As the fate of Obamacare hangs in the balance of the courts, California is leaning in to the health law more than any other state.
Democratic Gov. Gavin Newsom successfully pushed for an ambitious, first-of-its-kind policy to make health insurance more affordable for the middle class.
While former President Barack Obama's signature health reform has helped 12.3 million mostly low-income Americans gain insurance, many Americans are still left with high premiums that they struggle to afford.
“California has had relatively stable premiums over the past couple of years, but there are still people for who it was still too expensive,” says Shannon McConville, senior research associate at the Public Policy Institute of California, a nonpartisan think tank.
Newsom signed a $215 billion budget last month, his first as governor, that addresses this problem in two ways.
'A Spoonful of Sugar to Go With the Medicine'
First, California is reinstating the individual mandate -- the ACA requirement to have health insurance (or face a tax penalty) that was repealed by the 2017 federal tax overhaul. Starting next year, Californians who go uninsured will owe the state $695 come tax time, or 2 percent of their household income -- whichever is higher. (Only New Jersey and the District of Columbia have passed their own individual mandates since Congress eliminated it.)
At the same time, the state will drastically increase the number of people who are eligible for ACA subsidies to help buy insurance on the marketplace. The subsidies will now be available to Californians who make up to six times the federal poverty line, which means $75,000 for an individual and $154,500 for a family of four. Currently, the subsidies are capped at 400 percent of the federal poverty line, which is roughly $50,000 for a single person and $103,000 for a family of four.
Critics of the change, including Republicans in the state legislature, argue that six-figure-income households shouldn't need subsidies.
But Sabrina Corlette, a research professor at Georgetown University's Center on Health Insurance Reforms, says "when we’re looking at premiums that could be $1,000 a month, that becomes unaffordable really quick."
The state is also helping those who already qualify for subsidies. It's giving an extra $10 a month to people making between 138 percent and 400 percent of the federal poverty line and eliminating premiums for people who make less than that.
Corlette describes the expanded and increased subsidies as a “spoonful of sugar to go with the medicine,” which is the individual mandate in this case. But, they have an expiration date of three years -- unless the legislature decides to renew them -- and the mandate does not.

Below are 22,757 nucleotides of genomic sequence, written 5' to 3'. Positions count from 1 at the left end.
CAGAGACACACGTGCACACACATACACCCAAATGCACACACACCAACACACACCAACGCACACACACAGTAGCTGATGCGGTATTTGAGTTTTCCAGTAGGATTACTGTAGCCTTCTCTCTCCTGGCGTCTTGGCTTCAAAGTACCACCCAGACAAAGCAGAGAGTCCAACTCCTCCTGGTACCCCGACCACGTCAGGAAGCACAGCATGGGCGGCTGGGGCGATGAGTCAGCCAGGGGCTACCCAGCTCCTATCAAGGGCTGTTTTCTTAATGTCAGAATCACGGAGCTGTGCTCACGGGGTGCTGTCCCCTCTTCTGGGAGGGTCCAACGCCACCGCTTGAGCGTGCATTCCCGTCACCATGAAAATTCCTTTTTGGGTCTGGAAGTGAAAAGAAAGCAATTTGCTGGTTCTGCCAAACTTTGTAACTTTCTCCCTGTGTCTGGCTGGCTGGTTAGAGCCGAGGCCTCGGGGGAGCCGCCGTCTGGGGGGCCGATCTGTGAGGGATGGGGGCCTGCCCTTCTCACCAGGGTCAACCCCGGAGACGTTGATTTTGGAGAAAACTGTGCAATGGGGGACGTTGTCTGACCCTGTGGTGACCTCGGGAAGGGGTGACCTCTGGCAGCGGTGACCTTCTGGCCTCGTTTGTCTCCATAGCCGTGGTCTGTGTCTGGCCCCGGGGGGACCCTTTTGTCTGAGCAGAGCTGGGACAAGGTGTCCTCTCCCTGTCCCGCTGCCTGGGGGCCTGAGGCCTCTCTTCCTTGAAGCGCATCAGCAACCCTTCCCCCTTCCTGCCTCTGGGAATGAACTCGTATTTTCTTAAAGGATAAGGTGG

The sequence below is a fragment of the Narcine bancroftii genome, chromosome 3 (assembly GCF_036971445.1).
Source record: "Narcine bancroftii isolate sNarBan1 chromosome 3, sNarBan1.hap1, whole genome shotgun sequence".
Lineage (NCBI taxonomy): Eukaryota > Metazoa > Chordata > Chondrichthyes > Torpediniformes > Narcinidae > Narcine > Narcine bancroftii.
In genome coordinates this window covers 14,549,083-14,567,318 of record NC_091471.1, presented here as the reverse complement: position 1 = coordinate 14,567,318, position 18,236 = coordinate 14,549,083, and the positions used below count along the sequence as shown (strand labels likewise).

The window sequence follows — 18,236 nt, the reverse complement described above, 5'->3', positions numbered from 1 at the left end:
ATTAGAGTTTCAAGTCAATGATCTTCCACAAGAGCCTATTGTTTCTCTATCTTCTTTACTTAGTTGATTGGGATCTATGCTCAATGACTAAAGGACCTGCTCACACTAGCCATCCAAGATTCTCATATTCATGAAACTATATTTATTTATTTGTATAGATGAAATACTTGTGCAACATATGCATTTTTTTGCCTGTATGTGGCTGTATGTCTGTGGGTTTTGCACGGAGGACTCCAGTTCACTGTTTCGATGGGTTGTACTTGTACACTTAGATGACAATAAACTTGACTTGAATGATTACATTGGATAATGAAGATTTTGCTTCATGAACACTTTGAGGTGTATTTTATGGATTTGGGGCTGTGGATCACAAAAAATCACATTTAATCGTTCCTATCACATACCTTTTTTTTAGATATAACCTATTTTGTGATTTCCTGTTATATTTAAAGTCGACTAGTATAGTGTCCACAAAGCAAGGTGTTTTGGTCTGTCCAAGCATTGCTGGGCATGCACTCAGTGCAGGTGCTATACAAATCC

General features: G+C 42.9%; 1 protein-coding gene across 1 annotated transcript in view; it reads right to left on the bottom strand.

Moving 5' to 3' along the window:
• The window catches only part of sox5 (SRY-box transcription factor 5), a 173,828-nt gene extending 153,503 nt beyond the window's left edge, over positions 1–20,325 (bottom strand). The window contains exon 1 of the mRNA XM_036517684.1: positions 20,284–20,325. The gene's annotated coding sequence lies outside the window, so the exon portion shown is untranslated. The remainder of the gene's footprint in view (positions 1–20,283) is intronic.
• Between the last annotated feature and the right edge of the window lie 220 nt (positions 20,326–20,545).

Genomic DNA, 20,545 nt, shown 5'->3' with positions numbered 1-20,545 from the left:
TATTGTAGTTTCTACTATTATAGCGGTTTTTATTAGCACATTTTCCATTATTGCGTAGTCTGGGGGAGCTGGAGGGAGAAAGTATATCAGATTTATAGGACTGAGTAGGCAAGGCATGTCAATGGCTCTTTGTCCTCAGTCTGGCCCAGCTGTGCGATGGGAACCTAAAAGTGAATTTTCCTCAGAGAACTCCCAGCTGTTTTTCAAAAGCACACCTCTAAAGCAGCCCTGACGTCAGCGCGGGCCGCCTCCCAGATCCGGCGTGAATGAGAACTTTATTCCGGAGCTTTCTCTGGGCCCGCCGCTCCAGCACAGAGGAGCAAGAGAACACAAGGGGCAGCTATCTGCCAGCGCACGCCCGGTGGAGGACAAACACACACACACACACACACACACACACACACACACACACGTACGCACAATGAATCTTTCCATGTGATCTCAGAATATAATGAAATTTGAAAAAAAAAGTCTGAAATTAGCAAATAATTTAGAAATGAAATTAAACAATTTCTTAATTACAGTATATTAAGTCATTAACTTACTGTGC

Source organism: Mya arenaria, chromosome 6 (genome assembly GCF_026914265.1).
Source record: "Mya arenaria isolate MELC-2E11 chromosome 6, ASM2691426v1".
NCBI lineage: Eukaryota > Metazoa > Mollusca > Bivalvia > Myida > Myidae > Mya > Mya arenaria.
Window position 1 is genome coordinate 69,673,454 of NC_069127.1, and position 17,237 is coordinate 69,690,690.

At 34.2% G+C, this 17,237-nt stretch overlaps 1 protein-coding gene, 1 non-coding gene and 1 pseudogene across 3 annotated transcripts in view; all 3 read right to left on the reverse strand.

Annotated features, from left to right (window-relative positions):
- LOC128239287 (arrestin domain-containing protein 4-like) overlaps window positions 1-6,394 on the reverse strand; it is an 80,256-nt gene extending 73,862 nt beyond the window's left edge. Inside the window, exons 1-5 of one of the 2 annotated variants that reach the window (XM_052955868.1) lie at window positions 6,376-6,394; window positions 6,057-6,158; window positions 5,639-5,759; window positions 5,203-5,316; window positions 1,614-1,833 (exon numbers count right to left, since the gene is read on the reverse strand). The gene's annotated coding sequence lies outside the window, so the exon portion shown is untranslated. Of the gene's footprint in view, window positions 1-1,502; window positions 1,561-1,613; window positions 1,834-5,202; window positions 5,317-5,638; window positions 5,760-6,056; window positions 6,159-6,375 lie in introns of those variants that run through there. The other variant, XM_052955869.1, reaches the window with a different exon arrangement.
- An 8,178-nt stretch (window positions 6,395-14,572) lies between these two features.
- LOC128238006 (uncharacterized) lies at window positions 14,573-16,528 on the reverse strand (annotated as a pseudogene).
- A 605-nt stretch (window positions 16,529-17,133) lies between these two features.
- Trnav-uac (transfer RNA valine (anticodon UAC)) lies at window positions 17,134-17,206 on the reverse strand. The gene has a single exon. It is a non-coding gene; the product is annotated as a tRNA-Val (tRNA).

Costs and Savings
All of this is an expensive proposition for the state. The estimated cost over three years is around $1.5 billion. The state plans to pay for the expanded access using general fund money in the first year, and with revenue from the reinstated tax penalty in the remaining two years.
As history shows, sometimes help isn't enough.
Even though people earning less than $50,000 a year already qualify for subsidies in California, that population accounts for more than half of the state's tax penalty payments, according to the Public Policy Institute of California.
McConville, from the Institute, says the state needs to improve its outreach to make sure people know they're eligible for subsidies and to make it easier for them to take advantage of them.
For their part, California Republicans argue that further embracing the Affordable Care Act is a waste of state resources.
"We’re putting gum and MacGyvering Band-Aids on this system. It needs to be redone and reviewed top to bottom,” said GOP state Sen. Andreas Borgeas at the Sacramento Press Club in March.
Depending on the outcome of a case argued in court this week, Borgeas may get her wish.
The 5th U.S. Circuit Court of Appeals is hearing a case on the Affordable Care Act, which a federal judge struck down in November. If the appeals court upholds that ruling, the entire ACA -- and the subsidies that it established -- will be in jeopardy.
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